Elsewhere, Peller notes that a key challenge for Citco’s clients is how to manage the increased flow of investor communications in a remote working environment.
Both investment managers and investors want to continue receiving the information they need to help them make the right decisions, which Peller explains is even more crucial during this period of uncertainty.
COVID-19 has forced many people to work from home, with this theme still ongoing. Peller explains that the move to remote working also revealed that some managers were seeing issues with cash management due to expired usernames, passwords and tokens to banking portals.
He says: “We had previously recognised the need amongst clients to replace slow and inefficient manual processing with immediate assurance that important payments have correctly occurred. We have also seen managers facing some heightened difficulties around managing increased trading volumes, reconciliations, collateral management and over the counter settlement.”
Additionally, Steinberg stipulates that the COVID-19 pandemic has led to greater challenges around liquidity (distributing cash to investors) as asset managers do not want to sell their investments into a down market.
"Portfolio companies may be having their own liquidity challenges that work their way back to the asset managers, potentially increasing the need for leverage at the fund level. Depending on the asset type, there may be more challenges to determining proper valuations in the current environment"”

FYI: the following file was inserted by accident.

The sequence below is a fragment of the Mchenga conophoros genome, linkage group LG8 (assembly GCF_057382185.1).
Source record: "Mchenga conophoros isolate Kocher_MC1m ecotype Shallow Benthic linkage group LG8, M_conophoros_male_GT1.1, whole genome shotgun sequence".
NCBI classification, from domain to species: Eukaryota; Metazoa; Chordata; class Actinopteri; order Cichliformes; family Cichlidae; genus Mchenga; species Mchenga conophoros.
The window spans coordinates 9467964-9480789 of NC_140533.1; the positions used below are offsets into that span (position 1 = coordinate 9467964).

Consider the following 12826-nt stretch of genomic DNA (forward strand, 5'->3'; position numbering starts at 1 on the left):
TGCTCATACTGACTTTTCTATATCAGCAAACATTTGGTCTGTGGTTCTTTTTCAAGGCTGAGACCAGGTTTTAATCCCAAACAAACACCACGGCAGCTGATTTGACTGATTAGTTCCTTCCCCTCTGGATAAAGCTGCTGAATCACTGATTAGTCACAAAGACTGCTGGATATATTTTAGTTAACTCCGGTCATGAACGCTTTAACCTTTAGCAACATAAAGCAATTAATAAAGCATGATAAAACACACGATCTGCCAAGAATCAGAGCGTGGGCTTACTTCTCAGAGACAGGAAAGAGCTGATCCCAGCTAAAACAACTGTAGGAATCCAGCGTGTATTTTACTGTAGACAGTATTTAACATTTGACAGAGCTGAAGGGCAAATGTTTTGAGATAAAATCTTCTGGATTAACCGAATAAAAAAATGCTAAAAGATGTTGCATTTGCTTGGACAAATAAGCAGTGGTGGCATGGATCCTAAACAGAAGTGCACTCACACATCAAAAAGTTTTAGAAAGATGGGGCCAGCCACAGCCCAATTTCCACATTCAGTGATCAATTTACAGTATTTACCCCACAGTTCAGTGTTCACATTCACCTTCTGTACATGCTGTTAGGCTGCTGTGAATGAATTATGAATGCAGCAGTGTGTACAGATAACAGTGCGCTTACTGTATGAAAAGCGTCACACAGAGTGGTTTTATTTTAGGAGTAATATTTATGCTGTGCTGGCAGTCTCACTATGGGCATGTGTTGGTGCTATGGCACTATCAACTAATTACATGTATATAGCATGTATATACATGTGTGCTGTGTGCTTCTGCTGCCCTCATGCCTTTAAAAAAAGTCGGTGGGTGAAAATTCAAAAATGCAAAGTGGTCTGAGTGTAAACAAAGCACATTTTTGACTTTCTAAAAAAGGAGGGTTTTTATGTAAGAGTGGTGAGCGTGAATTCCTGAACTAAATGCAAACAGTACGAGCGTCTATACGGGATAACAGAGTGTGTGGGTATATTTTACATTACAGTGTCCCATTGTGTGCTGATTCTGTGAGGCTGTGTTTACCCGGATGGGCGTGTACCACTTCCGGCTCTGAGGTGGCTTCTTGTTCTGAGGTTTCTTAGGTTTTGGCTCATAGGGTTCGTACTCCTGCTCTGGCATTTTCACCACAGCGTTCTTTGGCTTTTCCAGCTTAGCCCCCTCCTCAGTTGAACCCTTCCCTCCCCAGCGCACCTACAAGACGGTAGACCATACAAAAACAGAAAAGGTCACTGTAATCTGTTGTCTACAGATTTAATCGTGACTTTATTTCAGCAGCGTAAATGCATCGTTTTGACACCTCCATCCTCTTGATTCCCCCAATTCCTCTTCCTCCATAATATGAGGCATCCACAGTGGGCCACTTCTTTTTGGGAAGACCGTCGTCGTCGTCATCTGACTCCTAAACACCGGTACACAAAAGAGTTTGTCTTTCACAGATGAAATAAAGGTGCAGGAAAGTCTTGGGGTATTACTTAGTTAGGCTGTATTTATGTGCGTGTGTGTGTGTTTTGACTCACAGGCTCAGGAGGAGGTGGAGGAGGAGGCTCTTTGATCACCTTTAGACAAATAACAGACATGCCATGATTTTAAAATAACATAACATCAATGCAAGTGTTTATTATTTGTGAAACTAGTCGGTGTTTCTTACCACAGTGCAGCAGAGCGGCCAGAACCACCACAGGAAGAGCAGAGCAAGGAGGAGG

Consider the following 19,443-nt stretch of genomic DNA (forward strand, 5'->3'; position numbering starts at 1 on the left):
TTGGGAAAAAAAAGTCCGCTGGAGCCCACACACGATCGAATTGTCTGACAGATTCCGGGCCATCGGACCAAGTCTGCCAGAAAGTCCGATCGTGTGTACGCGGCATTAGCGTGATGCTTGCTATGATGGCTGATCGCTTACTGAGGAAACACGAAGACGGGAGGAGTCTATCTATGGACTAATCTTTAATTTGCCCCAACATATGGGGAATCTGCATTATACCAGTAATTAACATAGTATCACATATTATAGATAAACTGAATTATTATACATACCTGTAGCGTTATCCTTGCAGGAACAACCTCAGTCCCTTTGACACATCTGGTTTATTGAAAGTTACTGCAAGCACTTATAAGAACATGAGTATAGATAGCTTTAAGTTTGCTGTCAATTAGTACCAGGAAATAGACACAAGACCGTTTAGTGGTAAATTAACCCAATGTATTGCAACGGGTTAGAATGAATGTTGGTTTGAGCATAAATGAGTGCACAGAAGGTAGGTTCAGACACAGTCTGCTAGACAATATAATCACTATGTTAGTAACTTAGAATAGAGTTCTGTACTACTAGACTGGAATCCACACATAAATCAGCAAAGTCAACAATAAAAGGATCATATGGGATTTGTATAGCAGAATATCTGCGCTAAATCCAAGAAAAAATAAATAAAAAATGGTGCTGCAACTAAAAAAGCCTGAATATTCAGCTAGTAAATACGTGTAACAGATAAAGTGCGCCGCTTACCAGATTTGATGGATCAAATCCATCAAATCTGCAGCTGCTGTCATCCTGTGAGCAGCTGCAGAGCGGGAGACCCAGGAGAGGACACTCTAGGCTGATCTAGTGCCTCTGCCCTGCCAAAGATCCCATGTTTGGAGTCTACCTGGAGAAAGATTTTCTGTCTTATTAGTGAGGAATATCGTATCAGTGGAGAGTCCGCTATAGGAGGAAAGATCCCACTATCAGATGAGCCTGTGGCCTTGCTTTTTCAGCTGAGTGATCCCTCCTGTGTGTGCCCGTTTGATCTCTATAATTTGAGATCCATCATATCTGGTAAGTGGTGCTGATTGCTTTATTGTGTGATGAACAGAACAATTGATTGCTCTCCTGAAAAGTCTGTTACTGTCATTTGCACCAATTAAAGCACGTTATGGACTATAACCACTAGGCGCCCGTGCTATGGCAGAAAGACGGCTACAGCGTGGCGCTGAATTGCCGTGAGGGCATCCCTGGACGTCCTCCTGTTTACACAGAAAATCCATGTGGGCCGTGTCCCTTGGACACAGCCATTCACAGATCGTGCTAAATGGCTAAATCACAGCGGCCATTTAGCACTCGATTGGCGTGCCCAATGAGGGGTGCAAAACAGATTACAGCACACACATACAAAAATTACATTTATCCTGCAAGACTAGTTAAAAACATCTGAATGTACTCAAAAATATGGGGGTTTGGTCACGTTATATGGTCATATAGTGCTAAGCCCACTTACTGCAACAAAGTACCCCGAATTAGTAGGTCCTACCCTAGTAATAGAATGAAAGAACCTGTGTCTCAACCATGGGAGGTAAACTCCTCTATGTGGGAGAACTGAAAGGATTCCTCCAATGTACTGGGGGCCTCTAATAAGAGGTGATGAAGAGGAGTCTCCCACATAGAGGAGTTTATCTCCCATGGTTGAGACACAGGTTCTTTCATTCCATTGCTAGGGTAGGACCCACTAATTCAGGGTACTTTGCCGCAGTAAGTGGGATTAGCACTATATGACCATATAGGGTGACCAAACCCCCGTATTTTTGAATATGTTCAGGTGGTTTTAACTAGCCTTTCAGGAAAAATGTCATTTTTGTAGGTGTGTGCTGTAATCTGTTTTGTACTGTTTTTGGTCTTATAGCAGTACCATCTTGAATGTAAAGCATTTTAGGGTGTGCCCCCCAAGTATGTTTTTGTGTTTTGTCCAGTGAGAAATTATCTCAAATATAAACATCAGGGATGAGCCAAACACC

Meanwhile, Burns also notes that increasing costs and shrinking fee margins are some of the challenges asset managers in the US are facing.
As the associated costs increase, so does the pressure to be more efficient and focused on their spending on technology, data, and staff, according to Burns.
He continues: “The firms that are finding success are able to balance their growth while also reducing costs by leveraging new technology and outsourcing solutions to enhance operational efficiencies. This may allow asset managers to focus on core functions such as idea generation and portfolio construction while realising benefits of digitisation and scalability.”
“However, by utilising a combination of new technology, and outsourcing non-core activities like trade execution or middle-office, firms are better positioned to improve their investment process and scale their operating models to greater efficiency,” Burns comments.